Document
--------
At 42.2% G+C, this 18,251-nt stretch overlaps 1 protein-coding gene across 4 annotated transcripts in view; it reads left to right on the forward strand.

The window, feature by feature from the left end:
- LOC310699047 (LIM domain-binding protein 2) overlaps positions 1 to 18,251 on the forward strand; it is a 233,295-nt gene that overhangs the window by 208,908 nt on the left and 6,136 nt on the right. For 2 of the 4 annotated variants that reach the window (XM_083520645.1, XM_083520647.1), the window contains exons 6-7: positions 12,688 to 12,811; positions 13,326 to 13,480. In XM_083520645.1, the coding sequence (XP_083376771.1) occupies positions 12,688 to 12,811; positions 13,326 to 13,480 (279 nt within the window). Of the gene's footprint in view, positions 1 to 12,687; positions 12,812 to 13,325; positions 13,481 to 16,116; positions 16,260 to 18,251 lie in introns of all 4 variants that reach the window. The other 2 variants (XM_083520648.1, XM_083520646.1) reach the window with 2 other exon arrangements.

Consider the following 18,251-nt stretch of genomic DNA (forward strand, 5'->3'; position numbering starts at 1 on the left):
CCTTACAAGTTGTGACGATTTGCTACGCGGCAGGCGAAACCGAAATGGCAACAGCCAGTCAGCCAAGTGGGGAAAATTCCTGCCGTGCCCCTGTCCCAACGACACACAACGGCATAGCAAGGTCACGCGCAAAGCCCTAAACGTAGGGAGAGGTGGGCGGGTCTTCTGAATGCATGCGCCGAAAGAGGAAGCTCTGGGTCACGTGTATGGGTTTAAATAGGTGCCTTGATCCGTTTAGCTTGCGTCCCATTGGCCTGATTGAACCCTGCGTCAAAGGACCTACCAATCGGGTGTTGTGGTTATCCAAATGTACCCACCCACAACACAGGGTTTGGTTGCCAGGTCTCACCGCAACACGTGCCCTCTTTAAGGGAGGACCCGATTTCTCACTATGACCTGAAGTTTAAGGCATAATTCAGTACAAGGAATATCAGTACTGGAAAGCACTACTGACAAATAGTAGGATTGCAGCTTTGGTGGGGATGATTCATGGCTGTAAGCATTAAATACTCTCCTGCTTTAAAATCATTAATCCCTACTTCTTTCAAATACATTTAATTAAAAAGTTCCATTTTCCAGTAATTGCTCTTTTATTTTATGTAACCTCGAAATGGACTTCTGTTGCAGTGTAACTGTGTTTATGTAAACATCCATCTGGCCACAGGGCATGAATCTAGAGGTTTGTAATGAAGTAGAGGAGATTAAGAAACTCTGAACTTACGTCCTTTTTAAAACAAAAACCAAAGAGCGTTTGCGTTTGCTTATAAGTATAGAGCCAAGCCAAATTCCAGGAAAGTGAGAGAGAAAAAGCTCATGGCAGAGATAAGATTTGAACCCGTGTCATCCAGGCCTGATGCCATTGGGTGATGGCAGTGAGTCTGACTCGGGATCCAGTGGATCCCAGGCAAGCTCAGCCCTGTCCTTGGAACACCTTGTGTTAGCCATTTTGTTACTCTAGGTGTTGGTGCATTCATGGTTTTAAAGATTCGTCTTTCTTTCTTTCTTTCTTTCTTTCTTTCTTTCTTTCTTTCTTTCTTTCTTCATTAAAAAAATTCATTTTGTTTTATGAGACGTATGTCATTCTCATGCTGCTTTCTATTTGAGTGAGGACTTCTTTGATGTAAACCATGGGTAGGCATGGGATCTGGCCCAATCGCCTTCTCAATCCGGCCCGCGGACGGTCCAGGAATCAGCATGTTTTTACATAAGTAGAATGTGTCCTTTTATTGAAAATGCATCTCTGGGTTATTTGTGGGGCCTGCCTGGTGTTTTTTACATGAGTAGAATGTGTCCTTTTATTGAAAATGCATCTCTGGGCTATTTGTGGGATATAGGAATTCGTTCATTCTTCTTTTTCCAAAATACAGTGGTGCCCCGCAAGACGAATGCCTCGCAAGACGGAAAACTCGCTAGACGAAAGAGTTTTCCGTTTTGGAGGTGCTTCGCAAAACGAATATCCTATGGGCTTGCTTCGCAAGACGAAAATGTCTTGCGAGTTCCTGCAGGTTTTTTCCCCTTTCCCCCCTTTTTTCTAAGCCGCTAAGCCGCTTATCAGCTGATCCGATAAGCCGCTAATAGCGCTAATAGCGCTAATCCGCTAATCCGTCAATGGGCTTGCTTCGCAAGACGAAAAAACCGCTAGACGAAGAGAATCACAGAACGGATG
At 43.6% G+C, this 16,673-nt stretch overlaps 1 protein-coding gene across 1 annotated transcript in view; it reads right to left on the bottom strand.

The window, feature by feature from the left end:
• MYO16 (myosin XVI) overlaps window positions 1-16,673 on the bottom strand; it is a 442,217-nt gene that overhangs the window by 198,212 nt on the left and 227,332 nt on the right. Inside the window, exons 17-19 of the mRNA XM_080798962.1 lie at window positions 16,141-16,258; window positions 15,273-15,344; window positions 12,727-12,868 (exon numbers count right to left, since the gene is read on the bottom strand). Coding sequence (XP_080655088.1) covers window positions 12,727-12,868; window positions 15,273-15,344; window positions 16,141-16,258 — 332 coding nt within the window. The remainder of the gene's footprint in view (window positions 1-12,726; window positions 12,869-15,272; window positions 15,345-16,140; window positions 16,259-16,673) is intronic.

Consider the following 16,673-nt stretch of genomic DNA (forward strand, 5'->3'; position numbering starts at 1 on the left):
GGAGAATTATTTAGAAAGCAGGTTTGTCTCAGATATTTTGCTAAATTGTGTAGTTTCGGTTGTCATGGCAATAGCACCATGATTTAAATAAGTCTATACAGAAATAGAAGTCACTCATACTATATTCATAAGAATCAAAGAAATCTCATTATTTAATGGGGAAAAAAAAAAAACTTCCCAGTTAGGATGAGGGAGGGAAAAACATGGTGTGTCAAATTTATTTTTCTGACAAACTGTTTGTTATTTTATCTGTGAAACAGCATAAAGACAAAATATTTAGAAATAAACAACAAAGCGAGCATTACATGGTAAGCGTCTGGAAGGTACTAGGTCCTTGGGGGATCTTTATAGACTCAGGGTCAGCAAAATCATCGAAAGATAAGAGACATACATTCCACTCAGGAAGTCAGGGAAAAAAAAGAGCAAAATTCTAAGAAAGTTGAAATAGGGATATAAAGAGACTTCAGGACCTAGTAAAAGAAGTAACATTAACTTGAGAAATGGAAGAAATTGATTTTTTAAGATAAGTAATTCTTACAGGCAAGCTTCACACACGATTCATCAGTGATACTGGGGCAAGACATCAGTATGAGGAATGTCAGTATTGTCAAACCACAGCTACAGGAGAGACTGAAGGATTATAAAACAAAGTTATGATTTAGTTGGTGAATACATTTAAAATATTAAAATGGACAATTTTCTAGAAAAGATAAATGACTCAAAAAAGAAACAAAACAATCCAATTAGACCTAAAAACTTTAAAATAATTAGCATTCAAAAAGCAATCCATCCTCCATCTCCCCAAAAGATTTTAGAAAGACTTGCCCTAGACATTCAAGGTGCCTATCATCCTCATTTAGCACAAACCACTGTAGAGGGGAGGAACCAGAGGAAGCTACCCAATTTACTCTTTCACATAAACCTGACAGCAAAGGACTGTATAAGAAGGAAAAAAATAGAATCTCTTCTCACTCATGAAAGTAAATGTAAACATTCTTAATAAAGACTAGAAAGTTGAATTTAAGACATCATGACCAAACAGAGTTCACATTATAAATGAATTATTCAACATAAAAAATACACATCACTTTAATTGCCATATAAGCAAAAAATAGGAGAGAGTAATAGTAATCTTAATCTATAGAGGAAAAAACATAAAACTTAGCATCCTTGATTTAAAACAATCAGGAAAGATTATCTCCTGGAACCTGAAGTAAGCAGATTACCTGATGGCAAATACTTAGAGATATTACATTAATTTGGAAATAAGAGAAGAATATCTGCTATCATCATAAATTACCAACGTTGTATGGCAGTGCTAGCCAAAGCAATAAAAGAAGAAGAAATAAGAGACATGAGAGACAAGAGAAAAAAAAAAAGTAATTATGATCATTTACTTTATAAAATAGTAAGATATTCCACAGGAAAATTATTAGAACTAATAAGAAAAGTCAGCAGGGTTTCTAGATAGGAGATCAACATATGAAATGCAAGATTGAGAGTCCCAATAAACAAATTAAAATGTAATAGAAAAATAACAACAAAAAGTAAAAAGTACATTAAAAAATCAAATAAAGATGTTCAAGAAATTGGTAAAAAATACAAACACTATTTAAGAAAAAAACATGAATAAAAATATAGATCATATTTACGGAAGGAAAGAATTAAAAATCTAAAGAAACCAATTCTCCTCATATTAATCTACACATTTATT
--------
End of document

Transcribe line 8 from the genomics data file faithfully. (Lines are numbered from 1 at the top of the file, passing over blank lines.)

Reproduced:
• MYO16 (myosin XVI) overlaps window positions 1-16,673 on the bottom strand; it is a 442,217-nt gene that overhangs the window by 198,212 nt on the left and 227,332 nt on the right. Inside the window, exons 17-19 of the mRNA XM_080798962.1 lie at window positions 16,141-16,258; window positions 15,273-15,344; window positions 12,727-12,868 (exon numbers count right to left, since the gene is read on the bottom strand). Coding sequence (XP_080655088.1) covers window positions 12,727-12,868; window positions 15,273-15,344; window positions 16,141-16,258 — 332 coding nt within the window. The remainder of the gene's footprint in view (window positions 1-12,726; window positions 12,869-15,272; window positions 15,345-16,140; window positions 16,259-16,673) is intronic.